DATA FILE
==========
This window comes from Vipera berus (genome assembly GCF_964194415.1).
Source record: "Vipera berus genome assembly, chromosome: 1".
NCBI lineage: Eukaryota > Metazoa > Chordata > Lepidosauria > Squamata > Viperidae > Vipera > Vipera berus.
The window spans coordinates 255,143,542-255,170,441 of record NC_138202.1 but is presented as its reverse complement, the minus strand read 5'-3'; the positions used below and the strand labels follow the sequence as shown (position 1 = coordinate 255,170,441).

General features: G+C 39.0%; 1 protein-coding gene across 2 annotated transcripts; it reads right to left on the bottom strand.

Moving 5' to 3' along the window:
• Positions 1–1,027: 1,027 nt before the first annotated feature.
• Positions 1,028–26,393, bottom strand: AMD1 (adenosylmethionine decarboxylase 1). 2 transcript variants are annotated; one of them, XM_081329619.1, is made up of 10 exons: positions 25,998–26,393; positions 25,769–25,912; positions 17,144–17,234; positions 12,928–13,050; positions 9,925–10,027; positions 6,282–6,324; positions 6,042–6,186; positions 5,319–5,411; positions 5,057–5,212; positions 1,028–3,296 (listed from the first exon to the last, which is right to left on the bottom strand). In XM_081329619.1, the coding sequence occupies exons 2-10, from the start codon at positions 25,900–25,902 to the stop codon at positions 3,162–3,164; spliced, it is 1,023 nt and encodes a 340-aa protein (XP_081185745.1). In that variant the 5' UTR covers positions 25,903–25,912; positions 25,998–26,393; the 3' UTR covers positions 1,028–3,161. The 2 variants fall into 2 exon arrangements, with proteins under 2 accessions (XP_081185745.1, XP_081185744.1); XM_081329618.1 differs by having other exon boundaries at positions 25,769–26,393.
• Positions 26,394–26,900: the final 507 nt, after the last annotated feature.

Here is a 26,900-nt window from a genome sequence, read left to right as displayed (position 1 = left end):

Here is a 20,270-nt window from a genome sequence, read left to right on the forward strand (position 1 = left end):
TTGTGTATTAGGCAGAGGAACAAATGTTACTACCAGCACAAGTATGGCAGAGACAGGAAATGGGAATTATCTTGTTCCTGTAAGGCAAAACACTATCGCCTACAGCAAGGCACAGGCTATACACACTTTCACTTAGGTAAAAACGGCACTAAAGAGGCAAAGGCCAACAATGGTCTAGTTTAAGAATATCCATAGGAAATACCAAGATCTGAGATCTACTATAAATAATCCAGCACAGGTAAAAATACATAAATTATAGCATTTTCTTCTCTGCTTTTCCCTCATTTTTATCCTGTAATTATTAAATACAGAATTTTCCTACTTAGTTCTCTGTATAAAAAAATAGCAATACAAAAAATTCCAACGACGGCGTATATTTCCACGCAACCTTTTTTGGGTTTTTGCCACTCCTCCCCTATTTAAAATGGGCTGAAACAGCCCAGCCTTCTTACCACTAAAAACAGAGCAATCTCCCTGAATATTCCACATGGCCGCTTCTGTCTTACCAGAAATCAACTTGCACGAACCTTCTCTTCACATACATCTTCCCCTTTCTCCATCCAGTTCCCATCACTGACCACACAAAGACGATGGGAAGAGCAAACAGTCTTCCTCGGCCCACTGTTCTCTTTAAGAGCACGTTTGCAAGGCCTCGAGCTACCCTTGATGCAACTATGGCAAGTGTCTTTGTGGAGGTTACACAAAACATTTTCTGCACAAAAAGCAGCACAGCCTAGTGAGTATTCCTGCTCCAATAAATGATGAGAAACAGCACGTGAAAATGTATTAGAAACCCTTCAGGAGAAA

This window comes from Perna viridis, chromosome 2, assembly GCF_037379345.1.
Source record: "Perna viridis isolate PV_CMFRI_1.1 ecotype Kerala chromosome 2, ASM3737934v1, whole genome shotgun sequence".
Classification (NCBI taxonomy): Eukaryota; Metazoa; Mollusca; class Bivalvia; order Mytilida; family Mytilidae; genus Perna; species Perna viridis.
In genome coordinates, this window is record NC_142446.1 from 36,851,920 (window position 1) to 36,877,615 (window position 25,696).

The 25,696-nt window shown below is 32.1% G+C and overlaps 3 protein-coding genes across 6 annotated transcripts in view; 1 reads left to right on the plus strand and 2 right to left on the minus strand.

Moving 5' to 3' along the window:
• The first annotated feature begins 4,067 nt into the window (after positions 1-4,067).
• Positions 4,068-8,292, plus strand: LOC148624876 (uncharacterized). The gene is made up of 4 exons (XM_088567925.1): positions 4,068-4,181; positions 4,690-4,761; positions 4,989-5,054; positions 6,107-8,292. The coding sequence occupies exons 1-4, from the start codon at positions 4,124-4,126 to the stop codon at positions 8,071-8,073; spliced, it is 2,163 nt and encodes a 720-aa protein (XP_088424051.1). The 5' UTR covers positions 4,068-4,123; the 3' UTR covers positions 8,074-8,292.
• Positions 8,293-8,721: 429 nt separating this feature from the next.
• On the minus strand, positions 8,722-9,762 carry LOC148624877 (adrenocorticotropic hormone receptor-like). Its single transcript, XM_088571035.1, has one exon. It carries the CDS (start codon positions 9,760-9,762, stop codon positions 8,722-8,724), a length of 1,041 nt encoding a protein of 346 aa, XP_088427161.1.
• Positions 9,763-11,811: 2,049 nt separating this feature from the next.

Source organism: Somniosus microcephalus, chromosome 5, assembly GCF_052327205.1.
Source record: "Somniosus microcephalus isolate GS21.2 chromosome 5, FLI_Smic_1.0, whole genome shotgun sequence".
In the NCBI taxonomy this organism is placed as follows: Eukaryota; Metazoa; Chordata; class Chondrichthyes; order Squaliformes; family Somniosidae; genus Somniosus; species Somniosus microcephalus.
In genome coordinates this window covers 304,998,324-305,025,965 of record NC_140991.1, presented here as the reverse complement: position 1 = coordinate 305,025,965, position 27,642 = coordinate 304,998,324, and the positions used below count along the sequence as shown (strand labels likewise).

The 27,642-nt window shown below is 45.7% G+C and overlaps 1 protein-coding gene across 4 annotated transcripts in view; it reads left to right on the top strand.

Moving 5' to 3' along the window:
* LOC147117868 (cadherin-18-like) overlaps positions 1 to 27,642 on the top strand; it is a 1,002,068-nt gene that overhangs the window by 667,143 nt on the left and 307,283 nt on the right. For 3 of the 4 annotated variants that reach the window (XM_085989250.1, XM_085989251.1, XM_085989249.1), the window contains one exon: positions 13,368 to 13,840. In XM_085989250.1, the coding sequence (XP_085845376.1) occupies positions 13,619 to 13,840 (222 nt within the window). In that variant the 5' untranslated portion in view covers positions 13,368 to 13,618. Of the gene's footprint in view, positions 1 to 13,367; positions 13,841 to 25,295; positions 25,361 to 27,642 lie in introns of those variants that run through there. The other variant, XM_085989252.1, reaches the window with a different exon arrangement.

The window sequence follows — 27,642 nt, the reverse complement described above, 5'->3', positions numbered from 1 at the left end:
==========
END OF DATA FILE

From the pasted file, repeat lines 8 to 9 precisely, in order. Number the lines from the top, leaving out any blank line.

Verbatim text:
• Positions 1,028–26,393, bottom strand: AMD1 (adenosylmethionine decarboxylase 1). 2 transcript variants are annotated; one of them, XM_081329619.1, is made up of 10 exons: positions 25,998–26,393; positions 25,769–25,912; positions 17,144–17,234; positions 12,928–13,050; positions 9,925–10,027; positions 6,282–6,324; positions 6,042–6,186; positions 5,319–5,411; positions 5,057–5,212; positions 1,028–3,296 (listed from the first exon to the last, which is right to left on the bottom strand). In XM_081329619.1, the coding sequence occupies exons 2-10, from the start codon at positions 25,900–25,902 to the stop codon at positions 3,162–3,164; spliced, it is 1,023 nt and encodes a 340-aa protein (XP_081185745.1). In that variant the 5' UTR covers positions 25,903–25,912; positions 25,998–26,393; the 3' UTR covers positions 1,028–3,161. The 2 variants fall into 2 exon arrangements, with proteins under 2 accessions (XP_081185745.1, XP_081185744.1); XM_081329618.1 differs by having other exon boundaries at positions 25,769–26,393.
• Positions 26,394–26,900: the final 507 nt, after the last annotated feature.